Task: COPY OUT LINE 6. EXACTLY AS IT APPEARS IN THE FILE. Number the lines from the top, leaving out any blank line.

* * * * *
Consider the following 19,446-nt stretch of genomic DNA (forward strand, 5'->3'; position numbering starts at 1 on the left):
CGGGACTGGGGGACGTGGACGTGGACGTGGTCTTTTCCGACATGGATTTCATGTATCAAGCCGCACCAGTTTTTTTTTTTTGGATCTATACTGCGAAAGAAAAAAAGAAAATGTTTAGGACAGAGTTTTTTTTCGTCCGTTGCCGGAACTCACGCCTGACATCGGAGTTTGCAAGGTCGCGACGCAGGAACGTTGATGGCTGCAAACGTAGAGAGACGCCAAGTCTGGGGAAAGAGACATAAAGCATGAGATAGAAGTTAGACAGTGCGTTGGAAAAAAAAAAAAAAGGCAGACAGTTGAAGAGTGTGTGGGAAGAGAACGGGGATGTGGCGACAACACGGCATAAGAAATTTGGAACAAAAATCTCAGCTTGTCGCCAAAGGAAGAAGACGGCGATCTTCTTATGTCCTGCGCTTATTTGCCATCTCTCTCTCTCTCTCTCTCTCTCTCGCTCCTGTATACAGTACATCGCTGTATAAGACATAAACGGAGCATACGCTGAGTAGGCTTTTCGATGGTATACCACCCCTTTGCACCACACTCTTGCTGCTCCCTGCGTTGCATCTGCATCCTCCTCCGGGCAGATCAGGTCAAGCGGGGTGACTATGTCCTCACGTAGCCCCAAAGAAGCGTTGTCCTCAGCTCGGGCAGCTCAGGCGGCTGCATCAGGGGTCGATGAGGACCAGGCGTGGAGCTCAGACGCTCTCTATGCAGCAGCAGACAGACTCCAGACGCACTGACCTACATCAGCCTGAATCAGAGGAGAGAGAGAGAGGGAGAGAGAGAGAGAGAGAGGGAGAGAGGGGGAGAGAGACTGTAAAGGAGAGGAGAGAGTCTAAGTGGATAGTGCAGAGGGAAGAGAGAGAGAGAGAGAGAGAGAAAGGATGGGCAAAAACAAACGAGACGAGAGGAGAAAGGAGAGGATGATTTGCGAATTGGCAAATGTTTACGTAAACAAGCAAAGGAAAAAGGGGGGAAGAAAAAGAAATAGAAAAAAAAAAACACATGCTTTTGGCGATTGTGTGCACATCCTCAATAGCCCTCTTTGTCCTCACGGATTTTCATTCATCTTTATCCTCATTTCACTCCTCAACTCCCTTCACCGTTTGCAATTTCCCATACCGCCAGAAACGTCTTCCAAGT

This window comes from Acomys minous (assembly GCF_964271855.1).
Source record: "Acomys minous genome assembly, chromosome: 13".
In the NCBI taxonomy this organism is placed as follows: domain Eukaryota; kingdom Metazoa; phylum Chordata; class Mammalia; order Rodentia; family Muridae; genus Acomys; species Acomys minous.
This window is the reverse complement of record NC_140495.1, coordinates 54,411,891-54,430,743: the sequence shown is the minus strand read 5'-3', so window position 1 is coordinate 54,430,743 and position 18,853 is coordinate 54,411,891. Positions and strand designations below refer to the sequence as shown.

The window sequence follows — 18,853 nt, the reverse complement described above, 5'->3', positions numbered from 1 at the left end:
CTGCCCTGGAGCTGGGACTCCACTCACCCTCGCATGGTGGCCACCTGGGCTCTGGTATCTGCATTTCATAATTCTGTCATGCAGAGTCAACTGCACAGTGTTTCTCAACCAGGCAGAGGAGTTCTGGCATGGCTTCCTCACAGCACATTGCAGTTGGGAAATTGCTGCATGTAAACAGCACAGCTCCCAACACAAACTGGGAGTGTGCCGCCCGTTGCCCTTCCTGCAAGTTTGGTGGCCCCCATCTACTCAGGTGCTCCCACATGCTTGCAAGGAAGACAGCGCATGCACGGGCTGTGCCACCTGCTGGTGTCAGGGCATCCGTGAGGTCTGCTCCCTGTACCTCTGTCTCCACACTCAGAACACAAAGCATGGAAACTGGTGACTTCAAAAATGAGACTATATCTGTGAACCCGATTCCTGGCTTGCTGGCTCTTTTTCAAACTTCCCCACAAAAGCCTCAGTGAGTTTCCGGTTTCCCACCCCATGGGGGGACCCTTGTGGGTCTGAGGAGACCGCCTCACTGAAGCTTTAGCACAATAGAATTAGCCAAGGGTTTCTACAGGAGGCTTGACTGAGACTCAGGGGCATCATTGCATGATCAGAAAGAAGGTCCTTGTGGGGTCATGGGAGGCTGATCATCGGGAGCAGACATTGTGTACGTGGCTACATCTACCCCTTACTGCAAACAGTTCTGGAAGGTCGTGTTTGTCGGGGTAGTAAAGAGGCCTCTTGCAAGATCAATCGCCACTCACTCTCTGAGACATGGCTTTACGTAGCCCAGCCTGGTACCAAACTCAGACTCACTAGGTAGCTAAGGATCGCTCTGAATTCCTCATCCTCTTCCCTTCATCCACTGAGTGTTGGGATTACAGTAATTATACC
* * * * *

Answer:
This window is the reverse complement of record NC_140495.1, coordinates 54,411,891-54,430,743: the sequence shown is the minus strand read 5'-3', so window position 1 is coordinate 54,430,743 and position 18,853 is coordinate 54,411,891. Positions and strand designations below refer to the sequence as shown.